Bill To Move Louisville Officers To 12-Hour Shifts Advances

FRANKFORT, KY – An effort to move Louisville police officers to 12-hour shifts gained momentum Wednesday after the Louisville Metro chief of police testified in Frankfort.

House Bill 149 was unanimously passed out of committee.

If passed, it will clear the way for a reorganization at the Louisville Metro Police Department that some believe will make Louisville safer.

Louisville Metro Police Chief Steve Conrad told a committee here in Frankfort today he wasn’t originally planning on 12 hour shifts, but the local FOP president changed his mind.

“We’ll end up with more officers on the streets, in the neighborhoods of our community on any given day,” Police Chief Steve Conrad said.

Conrad told the House committee on local government he supports changing officer shifts from eight to 12 hours.

A consultant recommended the change last year but Conrad did not initially want it, saying the longer shifts could cost an additional $1 million per year in overtime.

Fraternal Order of Police President Dave Mutchler told lawmakers his members are willing to give up that overtime.

“This 12-hour shift provides a lot of things that will assist officers in their personal lives, a lot of them to spend more time with their families, and they’re willing to make that tradeoff,” Mutchler said.

Rep. Jeff Donohue of Fairdale is sponsoring a bill.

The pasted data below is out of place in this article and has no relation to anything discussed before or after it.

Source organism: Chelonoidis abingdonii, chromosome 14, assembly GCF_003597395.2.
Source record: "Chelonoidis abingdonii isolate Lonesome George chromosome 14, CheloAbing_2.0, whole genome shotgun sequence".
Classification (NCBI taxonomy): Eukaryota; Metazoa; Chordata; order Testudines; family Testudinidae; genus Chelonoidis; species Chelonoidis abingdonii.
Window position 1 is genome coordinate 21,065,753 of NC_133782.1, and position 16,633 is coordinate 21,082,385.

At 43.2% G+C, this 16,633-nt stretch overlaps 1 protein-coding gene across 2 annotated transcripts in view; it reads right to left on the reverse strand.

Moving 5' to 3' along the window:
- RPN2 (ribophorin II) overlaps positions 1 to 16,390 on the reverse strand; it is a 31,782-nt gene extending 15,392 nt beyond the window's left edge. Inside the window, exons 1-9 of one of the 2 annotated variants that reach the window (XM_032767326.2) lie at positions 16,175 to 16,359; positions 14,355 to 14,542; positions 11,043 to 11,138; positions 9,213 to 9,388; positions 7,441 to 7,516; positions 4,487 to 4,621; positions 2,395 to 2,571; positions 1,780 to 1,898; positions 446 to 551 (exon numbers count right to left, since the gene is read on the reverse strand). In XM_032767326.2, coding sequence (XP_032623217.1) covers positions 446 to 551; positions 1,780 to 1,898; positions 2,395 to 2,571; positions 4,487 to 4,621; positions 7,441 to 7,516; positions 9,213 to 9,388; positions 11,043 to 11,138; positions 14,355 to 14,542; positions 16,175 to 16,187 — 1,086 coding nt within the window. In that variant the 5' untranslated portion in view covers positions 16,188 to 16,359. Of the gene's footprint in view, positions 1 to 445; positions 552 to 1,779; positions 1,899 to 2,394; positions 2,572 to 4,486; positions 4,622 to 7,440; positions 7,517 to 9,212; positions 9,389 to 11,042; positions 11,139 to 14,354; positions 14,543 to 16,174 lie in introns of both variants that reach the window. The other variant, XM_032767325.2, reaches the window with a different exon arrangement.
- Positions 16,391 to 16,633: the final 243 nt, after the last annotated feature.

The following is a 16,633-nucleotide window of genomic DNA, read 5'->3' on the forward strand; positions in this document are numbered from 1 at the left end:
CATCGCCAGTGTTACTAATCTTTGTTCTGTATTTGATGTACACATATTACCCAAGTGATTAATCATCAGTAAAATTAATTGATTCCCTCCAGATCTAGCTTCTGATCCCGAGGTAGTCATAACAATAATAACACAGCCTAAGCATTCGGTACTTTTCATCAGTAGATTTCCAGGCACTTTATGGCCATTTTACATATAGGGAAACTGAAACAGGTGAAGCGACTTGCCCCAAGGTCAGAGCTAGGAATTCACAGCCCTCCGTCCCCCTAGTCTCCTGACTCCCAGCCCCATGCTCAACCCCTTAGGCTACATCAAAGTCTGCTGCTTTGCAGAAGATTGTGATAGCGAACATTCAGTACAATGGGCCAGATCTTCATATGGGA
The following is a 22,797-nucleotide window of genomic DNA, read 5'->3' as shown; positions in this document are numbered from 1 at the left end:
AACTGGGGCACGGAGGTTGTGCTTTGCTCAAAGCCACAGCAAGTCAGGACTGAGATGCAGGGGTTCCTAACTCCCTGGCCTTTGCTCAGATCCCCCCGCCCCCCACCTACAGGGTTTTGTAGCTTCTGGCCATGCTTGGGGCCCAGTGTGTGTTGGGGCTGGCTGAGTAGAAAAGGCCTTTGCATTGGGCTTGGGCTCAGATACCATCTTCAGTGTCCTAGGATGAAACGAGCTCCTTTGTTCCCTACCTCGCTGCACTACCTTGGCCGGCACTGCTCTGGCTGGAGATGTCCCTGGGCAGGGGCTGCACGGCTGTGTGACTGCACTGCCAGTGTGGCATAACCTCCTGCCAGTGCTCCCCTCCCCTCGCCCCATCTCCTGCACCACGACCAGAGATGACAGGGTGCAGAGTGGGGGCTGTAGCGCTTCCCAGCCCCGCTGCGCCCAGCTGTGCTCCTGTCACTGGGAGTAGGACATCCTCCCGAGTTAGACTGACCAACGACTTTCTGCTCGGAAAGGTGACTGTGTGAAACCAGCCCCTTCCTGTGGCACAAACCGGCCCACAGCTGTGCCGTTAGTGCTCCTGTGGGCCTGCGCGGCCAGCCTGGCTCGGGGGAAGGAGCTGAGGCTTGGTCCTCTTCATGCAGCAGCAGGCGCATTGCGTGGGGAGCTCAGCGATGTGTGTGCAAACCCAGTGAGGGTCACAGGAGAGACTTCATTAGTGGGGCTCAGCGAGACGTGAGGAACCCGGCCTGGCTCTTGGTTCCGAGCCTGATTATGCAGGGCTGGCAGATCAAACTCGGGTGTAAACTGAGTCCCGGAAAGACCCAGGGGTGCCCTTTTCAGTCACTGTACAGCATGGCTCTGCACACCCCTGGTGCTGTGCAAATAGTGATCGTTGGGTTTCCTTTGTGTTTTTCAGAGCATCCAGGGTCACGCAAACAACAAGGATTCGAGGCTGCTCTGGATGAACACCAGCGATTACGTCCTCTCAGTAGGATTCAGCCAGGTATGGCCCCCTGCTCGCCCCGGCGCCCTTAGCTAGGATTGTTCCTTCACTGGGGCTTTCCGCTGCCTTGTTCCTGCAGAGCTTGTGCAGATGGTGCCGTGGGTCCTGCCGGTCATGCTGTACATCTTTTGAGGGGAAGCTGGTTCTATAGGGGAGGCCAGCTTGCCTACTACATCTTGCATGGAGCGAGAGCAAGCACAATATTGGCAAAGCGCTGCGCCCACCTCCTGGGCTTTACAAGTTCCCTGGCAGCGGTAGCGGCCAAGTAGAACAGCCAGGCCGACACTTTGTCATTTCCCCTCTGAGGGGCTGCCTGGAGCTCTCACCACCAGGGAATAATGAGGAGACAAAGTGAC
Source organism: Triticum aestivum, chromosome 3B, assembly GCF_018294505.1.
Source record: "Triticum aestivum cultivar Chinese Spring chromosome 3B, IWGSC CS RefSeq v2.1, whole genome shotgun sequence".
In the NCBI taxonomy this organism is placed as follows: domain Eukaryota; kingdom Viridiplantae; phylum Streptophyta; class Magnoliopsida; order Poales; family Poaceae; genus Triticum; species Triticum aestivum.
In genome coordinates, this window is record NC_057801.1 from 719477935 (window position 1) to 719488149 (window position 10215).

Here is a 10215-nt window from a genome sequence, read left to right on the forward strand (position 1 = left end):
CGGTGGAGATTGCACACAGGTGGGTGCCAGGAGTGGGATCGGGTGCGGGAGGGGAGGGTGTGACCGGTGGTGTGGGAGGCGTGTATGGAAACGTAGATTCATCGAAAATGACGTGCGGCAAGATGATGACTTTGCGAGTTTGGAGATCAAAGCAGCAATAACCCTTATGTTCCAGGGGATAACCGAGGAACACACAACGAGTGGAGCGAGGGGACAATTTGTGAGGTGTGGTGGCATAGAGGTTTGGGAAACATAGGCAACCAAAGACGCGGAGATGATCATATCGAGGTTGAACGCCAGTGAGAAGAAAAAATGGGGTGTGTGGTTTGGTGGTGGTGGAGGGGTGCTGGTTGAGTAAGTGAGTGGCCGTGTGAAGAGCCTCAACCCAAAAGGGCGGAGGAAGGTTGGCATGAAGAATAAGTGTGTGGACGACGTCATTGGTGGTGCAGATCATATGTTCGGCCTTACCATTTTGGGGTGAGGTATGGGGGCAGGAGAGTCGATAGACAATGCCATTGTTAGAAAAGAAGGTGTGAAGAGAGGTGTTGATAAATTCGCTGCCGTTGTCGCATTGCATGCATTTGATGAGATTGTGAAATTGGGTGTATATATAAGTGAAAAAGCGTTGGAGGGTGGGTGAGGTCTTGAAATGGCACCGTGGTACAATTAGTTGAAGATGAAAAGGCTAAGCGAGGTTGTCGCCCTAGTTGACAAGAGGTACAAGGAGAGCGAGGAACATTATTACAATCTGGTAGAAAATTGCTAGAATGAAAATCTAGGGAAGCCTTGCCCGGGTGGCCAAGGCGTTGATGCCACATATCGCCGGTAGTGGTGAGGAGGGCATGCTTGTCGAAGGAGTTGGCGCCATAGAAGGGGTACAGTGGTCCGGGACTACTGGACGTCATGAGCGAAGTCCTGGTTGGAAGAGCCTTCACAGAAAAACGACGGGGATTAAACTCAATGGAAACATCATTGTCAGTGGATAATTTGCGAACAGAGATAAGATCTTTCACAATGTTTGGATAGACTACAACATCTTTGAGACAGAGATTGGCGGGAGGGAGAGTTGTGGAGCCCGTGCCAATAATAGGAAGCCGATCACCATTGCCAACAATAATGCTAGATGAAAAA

It would create an exception for LMPD to the overtime rule.

This is how it would work, an officer would work 36 hours in week one, then 44 hours in week two.

Conrad said Mutchler helped him come up with the plan that won the support of 80 percent of FOP members.

“He and I and members of my leadership team spent days working through the different alternatives and how a 12-hour shift might work, the impact that might have on our officers,” Conrad said.

Conrad cautions this isn’t a silver bullet for crime. He said Louisville still needs to use other community initiatives to address the roots of crime.

“You know, I don’t think there’s any way to connect one specific thing that you do to an impact on crime,” Conrad said.

Donohue said he believes he has a senator who is going to sponsor a similar bill in the Senate, so he doesn’t see any problem getting this through the legislature.

That bill now goes to the House for a vote.


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